Rak Records is a British record label, founded by record producer Mickie Most in 1969. Rak was home to artists such as Herman's Hermits, Suzi Quatro, Kenny, Hot Chocolate, Arrows, Span and Kim Wilde. Rak Records were distributed via a licensing deal with EMI Records, which bought the company and its master recordings from Most in 1983. Most kept the company name and his RAK Studios, which still exists in St. John's Wood along with Rak Publishing; the latter company represents artists such as Joan Jett, Ben Taylor and KK. In 1986, Most defected the label from EMI to PRT Records which handled the last releases until February 1988. Owing to the records not being hits, the label folded. However, 26 years in late 2014, Rak Records was revived as a label for new artists releasing both downloads and 7-inch vinyl in the form of a singles club; the Cadbury Sisters and Beautiful Boy were the new signings. They recorded their own original songs as the A-sides, covered a classic Rak artists cover as the B-side.
The Cadbury Sisters covered Steve Harley's 1975 classic "Make Me Smile", Trojan Horse did Cozy Powell's "Dance With The Devil", Beautiful Boy did "Kids In America". As PRT Records is no longer in existence, the label is now distributed by Gearbox Records using the original sailing yacht paper label and the records packaged in the original royal blue paper sleeves; when Warner Music Group acquired Parlophone from EMI in 2013, this included the rights to Hot Chocolate and other artists. Exempted are Suzi Quatro's albums on Rak which are owned by independent label Chrysalis Records after Blue Raincoat Music acquired that label in May 2016 from Warner, with Kobalt Label Services handling distribution; as the name appears on the label written in capitals and is spelt without a C, many believe it's an acronym, but'Rak' is short for rackjobbing, or the sale of records in unusual places, such as petrol stations and supermarkets. Mickie Most chose to deliberately misspell the label's name as'Rak' rather than'Rack'.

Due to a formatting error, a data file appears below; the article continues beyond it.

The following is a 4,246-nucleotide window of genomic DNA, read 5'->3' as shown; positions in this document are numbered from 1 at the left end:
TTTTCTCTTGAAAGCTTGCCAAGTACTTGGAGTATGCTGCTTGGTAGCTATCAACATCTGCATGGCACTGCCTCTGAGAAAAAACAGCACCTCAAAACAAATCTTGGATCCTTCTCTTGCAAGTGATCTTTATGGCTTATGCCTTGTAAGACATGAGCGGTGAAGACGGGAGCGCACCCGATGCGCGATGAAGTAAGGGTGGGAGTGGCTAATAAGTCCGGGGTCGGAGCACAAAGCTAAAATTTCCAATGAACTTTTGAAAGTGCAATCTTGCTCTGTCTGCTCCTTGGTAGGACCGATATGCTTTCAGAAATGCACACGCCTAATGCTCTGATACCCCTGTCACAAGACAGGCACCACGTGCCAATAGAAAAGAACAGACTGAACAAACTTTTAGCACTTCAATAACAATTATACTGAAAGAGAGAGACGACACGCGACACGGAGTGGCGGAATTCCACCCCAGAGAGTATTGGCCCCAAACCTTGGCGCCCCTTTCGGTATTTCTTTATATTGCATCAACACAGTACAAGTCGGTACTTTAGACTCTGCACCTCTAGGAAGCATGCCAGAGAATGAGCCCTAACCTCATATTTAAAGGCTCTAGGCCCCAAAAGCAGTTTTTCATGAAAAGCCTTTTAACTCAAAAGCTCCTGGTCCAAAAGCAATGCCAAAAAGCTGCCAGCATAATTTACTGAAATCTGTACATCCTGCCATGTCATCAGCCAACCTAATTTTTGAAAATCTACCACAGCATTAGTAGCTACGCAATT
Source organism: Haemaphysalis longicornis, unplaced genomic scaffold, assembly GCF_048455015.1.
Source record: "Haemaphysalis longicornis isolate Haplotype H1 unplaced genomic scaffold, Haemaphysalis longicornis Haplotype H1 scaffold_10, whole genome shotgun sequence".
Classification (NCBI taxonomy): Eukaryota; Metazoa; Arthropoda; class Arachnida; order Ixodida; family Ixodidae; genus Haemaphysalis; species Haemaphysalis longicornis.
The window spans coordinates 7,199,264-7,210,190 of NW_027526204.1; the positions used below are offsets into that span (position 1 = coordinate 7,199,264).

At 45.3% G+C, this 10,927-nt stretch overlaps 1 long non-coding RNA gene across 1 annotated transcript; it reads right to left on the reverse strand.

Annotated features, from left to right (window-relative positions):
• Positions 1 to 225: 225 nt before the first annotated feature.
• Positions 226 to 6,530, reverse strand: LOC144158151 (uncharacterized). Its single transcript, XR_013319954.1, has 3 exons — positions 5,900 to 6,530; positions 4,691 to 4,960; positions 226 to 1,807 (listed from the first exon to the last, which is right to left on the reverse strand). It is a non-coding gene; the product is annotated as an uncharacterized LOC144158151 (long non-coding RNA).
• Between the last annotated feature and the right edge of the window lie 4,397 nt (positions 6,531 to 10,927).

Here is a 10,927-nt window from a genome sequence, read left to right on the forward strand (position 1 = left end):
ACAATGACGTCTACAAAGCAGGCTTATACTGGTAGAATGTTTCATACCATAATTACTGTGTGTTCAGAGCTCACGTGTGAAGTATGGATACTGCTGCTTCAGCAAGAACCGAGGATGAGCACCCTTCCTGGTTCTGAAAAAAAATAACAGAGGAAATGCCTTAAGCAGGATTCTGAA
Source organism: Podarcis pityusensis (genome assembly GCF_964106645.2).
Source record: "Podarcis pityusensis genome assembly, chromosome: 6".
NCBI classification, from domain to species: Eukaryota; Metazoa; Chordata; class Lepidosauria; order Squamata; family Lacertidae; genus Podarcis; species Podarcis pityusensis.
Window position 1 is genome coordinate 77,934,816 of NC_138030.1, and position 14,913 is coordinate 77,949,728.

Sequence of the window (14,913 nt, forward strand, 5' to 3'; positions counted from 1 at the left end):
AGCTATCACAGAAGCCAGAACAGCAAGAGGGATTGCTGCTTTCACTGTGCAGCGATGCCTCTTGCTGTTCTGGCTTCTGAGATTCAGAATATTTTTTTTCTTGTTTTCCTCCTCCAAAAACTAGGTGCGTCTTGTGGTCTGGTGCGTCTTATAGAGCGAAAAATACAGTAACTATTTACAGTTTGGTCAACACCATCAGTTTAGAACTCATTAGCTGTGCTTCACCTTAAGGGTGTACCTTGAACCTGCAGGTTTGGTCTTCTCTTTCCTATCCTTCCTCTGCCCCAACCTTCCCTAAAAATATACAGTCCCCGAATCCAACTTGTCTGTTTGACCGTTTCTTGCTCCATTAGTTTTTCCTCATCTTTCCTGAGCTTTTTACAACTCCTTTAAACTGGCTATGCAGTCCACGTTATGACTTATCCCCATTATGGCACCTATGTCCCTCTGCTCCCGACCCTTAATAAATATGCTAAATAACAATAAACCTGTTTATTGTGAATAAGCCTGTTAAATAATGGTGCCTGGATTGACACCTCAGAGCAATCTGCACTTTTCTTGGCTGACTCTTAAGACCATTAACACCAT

Rak Publishing is located in London, in the original RAK Studios complex in St John's Wood. They manage the publishing rights for songs like "You Sexy Thing" by Hot Chocolate, "I Love Rock'n' Roll" by Arrows, covered by Joan Jett and Britney Spears, "Kids In America" recorded by Kim Wilde. Rak Publishing and Tummy Touch Records are releasing new and archive material from the Rak catalog. List of records by RAK Records Category:Rak Records artists Category:Rak Records albums Category:Albums recorded at RAK Studios RAK Records (The Rak Singles Club website Rak Publishing official website RAK Records Facebook Group Official Yahoo! Group for Rak Records Photos of historical Rak record labels and sleeves Rak Studios official website Rak discography at Discogs